Cremation Hoped to Help Usher Ancestral Soul to Heaven

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Bade tower
Bade tower is used to transport corpse from funeral home to cemetery. (Photo: Allabali)

Ngaben is a death ceremony in the form of cremation or burning of corpses held by Hindus in Bali and can be classified into a Pitra Yadnya ceremony (a ceremony addressed to ancestors).

In line with the goal of Hinduism, which is to achieve moksha (union of atman or spirit with Brahman) or reach heaven, it is hoped that the Ngaben ceremony will help to achieve this. Another very determining factor to achieve it is the karma and devotion of the deceased himself.

Types of cremation

Sawa Wedana–a cremation ceremony involving the bodies that are still intact (without being buried in advance). This ceremony is usually held within 3-7 days after the person’s death. It is an exception for ceremonies with ultimate levels which can take up to a month to prepare.

Asti Wedana—a cremation ceremony involving a corpse that was once buried. This ceremony is accompanied by a ngagah or taking out ceremony, namely the ceremony of digging up the remains of the person’s bones. After that, it is resumed with the next procession.

Swasta— this cremation ceremony does not involve the corpse or the bones of the corpse. By and large, this is done for several reasons: the person died abroad or far away, the body was not found and so on. Consequently, the body is usually symbolized by painted sandalwood and filled with magical characters as the corporeal body of the person’s atma.

Warak Kruron— a ceremony dedicated to babies who experienced abortion or died in the womb.

Ngelangkir: a ceremony intended for dead babies whose navel has not yet been taken off within less than 42 days old, including the baby’s fetus is still in the form of blood or has not been fully formed in the womb.

Ngelungah—ceremony for the corpse of a fetus whish has been perfect or after reaching the age of 42 but has not lost teeth. The body is not cremated, but it is enough to be buried and then the ground is leveled followed with appropriate ceremony.


In ordinary cremation ceremonies (sawa wedana and asti wedana), usually a bade tower (with 3 stories and so forth) will be equipped with stairs to upload (in the house) and download the corpse (at the cemetery). This Bade serves to transport the bodies from the funeral home to the cemetery. Then, a container or sarcophagus used for burning the corpse in the cemetery will be made of an ox (bull) papier mache and the like. This equipment is optional, meaning it can be made or not made.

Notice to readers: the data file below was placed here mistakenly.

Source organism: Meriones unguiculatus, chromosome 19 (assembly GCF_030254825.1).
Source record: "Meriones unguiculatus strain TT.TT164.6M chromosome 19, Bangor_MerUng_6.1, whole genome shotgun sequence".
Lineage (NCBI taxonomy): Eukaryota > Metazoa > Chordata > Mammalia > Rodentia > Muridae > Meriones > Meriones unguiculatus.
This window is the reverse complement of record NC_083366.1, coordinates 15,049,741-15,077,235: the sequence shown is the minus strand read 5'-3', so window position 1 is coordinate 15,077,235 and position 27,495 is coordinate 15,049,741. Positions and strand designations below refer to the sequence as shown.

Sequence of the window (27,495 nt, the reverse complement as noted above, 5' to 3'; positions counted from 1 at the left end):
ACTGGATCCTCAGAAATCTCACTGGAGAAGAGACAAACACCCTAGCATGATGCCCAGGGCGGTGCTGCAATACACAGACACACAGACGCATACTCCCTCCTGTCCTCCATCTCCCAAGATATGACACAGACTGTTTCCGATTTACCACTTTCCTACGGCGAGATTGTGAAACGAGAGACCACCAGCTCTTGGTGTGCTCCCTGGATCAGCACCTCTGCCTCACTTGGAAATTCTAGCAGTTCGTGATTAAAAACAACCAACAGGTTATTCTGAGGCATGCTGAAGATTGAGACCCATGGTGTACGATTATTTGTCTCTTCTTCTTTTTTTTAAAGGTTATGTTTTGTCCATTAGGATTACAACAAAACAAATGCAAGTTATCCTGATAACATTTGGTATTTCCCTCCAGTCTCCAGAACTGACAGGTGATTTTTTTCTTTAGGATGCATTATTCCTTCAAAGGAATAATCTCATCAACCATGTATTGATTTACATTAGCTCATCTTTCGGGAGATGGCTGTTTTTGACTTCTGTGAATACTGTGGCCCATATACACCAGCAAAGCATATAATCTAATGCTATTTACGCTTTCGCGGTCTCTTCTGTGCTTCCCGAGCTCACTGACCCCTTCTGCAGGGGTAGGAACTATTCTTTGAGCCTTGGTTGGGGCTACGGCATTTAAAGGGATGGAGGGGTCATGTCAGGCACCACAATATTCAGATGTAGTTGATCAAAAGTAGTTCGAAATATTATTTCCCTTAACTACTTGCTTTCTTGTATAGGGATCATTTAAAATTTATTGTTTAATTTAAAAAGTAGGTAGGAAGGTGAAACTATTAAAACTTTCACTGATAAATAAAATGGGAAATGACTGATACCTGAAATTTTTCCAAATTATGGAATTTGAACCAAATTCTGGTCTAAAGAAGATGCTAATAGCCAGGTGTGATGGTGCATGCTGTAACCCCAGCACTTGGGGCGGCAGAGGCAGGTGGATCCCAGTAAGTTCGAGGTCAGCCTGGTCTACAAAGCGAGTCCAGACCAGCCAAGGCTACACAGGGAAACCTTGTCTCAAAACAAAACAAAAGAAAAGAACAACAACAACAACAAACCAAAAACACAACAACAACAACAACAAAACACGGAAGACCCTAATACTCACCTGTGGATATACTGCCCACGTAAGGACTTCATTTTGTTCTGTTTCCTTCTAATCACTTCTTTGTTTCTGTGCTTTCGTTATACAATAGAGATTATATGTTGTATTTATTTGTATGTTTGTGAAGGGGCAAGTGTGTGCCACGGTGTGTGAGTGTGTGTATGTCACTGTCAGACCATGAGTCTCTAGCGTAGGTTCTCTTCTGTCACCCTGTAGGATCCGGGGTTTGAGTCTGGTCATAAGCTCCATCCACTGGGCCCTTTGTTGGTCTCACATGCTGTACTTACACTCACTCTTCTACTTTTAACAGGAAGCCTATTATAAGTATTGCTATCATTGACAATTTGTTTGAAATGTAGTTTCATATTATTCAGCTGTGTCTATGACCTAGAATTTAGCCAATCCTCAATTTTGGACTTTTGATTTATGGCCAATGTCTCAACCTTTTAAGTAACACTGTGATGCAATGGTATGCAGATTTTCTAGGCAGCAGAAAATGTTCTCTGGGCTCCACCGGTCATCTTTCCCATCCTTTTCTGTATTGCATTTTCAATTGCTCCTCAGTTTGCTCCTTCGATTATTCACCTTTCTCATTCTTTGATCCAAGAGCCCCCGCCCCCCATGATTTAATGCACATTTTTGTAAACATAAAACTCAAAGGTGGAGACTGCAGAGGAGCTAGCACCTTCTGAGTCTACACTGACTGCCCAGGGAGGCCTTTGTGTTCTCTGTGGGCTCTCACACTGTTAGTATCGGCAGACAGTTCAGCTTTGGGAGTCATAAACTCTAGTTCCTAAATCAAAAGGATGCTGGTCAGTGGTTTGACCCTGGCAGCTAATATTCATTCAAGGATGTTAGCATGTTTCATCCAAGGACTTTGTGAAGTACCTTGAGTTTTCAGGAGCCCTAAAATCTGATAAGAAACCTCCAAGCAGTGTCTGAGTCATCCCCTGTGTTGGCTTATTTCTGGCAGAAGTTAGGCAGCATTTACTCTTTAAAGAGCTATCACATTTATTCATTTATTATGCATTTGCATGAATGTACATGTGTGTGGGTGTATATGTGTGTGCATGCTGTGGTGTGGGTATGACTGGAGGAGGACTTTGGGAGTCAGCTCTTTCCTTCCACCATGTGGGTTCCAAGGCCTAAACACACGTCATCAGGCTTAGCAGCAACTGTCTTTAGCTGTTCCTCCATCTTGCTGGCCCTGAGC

Conceptually, the Ngaben or cremation ceremony itself aims and has the following meanings:

  1. Burning the corpse and then washing the ashes into the river or sea that means releasing the Atma (spirit) from worldly shackles. Hopefully, the spirit of the deceased will unite with God.
  2. As a series of ceremonies to return all the elements of the Panca Maha Bhuta (the five elements that make up the gross human body) to their respective origins so as not to hinder the journey of the spirit to its afterlife realm.
  3. For the family, this ceremony is symbolic that the family has been sincere, and has given up the person concerned.

If budget permits, cremation may be held individually at local cemetery or cemetery of each customary village. Related to facilities in use, there are series of equipment like bade tower, ox papier mache (sarcophagus) and this kind of cremation will surely involve more people. For sure, the customary villagers will help organize this ceremony. However, if the family wishes a simpler procession and involve less people due to particular reasons, this ceremony can be organized at crematorium.

Meanwhile, if considering far cheaper budget and togetherness, there is an alternative by holding cremation en masse. Almost all customary villages in Bali today have this program organized periodically every three or five years.

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